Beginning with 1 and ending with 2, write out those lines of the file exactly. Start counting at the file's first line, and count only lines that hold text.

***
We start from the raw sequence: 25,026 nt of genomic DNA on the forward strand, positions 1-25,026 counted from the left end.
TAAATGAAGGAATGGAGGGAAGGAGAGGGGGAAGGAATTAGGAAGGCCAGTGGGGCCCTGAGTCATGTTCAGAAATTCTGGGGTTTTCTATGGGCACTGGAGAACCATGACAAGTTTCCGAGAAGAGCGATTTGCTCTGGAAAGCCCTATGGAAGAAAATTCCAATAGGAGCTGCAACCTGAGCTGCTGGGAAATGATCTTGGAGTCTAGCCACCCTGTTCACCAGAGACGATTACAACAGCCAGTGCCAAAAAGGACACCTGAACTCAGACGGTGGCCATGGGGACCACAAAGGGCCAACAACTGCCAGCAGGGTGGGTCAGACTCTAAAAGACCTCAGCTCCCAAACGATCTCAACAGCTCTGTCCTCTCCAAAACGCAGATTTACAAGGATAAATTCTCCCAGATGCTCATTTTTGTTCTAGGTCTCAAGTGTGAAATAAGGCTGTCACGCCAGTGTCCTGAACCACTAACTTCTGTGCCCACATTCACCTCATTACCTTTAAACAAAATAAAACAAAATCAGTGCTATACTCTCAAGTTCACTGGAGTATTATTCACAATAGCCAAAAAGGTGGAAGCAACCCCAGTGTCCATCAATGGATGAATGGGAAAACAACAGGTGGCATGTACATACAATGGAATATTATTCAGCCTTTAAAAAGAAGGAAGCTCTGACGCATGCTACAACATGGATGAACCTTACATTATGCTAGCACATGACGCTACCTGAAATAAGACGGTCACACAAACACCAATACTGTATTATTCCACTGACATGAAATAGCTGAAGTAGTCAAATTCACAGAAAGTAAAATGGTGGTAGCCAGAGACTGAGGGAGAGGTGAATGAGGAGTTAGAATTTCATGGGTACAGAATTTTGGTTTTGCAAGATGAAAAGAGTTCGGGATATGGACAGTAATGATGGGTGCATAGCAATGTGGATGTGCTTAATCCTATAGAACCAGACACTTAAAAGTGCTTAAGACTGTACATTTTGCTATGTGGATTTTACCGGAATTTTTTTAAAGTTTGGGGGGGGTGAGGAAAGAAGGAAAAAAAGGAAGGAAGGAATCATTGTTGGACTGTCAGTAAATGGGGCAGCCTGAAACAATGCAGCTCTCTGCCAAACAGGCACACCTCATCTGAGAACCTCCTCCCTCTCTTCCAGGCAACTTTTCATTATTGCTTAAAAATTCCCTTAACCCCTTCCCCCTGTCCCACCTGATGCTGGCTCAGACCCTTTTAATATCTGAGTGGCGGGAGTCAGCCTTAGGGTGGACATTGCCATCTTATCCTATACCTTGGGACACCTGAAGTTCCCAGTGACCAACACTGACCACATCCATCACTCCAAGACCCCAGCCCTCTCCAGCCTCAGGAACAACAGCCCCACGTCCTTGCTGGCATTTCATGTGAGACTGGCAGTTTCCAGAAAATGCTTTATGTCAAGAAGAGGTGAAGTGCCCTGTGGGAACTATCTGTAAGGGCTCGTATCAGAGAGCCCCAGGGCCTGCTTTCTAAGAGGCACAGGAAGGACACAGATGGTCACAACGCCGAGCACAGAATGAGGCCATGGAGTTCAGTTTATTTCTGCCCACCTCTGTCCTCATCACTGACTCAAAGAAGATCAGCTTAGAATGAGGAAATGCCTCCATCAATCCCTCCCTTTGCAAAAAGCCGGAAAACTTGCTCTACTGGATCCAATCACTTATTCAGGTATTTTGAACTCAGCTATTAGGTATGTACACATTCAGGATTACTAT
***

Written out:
We start from the raw sequence: 25,026 nt of genomic DNA on the forward strand, positions 1-25,026 counted from the left end.
TAAATGAAGGAATGGAGGGAAGGAGAGGGGGAAGGAATTAGGAAGGCCAGTGGGGCCCTGAGTCATGTTCAGAAATTCTGGGGTTTTCTATGGGCACTGGAGAACCATGACAAGTTTCCGAGAAGAGCGATTTGCTCTGGAAAGCCCTATGGAAGAAAATTCCAATAGGAGCTGCAACCTGAGCTGCTGGGAAATGATCTTGGAGTCTAGCCACCCTGTTCACCAGAGACGATTACAACAGCCAGTGCCAAAAAGGACACCTGAACTCAGACGGTGGCCATGGGGACCACAAAGGGCCAACAACTGCCAGCAGGGTGGGTCAGACTCTAAAAGACCTCAGCTCCCAAACGATCTCAACAGCTCTGTCCTCTCCAAAACGCAGATTTACAAGGATAAATTCTCCCAGATGCTCATTTTTGTTCTAGGTCTCAAGTGTGAAATAAGGCTGTCACGCCAGTGTCCTGAACCACTAACTTCTGTGCCCACATTCACCTCATTACCTTTAAACAAAATAAAACAAAATCAGTGCTATACTCTCAAGTTCACTGGAGTATTATTCACAATAGCCAAAAAGGTGGAAGCAACCCCAGTGTCCATCAATGGATGAATGGGAAAACAACAGGTGGCATGTACATACAATGGAATATTATTCAGCCTTTAAAAAGAAGGAAGCTCTGACGCATGCTACAACATGGATGAACCTTACATTATGCTAGCACATGACGCTACCTGAAATAAGACGGTCACACAAACACCAATACTGTATTATTCCACTGACATGAAATAGCTGAAGTAGTCAAATTCACAGAAAGTAAAATGGTGGTAGCCAGAGACTGAGGGAGAGGTGAATGAGGAGTTAGAATTTCATGGGTACAGAATTTTGGTTTTGCAAGATGAAAAGAGTTCGGGATATGGACAGTAATGATGGGTGCATAGCAATGTGGATGTGCTTAATCCTATAGAACCAGACACTTAAAAGTGCTTAAGACTGTACATTTTGCTATGTGGATTTTACCGGAATTTTTTTAAAGTTTGGGGGGGGTGAGGAAAGAAGGAAAAAAAGGAAGGAAGGAATCATTGTTGGACTGTCAGTAAATGGGGCAGCCTGAAACAATGCAGCTCTCTGCCAAACAGGCACACCTCATCTGAGAACCTCCTCCCTCTCTTCCAGGCAACTTTTCATTATTGCTTAAAAATTCCCTTAACCCCTTCCCCCTGTCCCACCTGATGCTGGCTCAGACCCTTTTAATATCTGAGTGGCGGGAGTCAGCCTTAGGGTGGACATTGCCATCTTATCCTATACCTTGGGACACCTGAAGTTCCCAGTGACCAACACTGACCACATCCATCACTCCAAGACCCCAGCCCTCTCCAGCCTCAGGAACAACAGCCCCACGTCCTTGCTGGCATTTCATGTGAGACTGGCAGTTTCCAGAAAATGCTTTATGTCAAGAAGAGGTGAAGTGCCCTGTGGGAACTATCTGTAAGGGCTCGTATCAGAGAGCCCCAGGGCCTGCTTTCTAAGAGGCACAGGAAGGACACAGATGGTCACAACGCCGAGCACAGAATGAGGCCATGGAGTTCAGTTTATTTCTGCCCACCTCTGTCCTCATCACTGACTCAAAGAAGATCAGCTTAGAATGAGGAAATGCCTCCATCAATCCCTCCCTTTGCAAAAAGCCGGAAAACTTGCTCTACTGGATCCAATCACTTATTCAGGTATTTTGAACTCAGCTATTAGGTATGTACACATTCAGGATTACTAT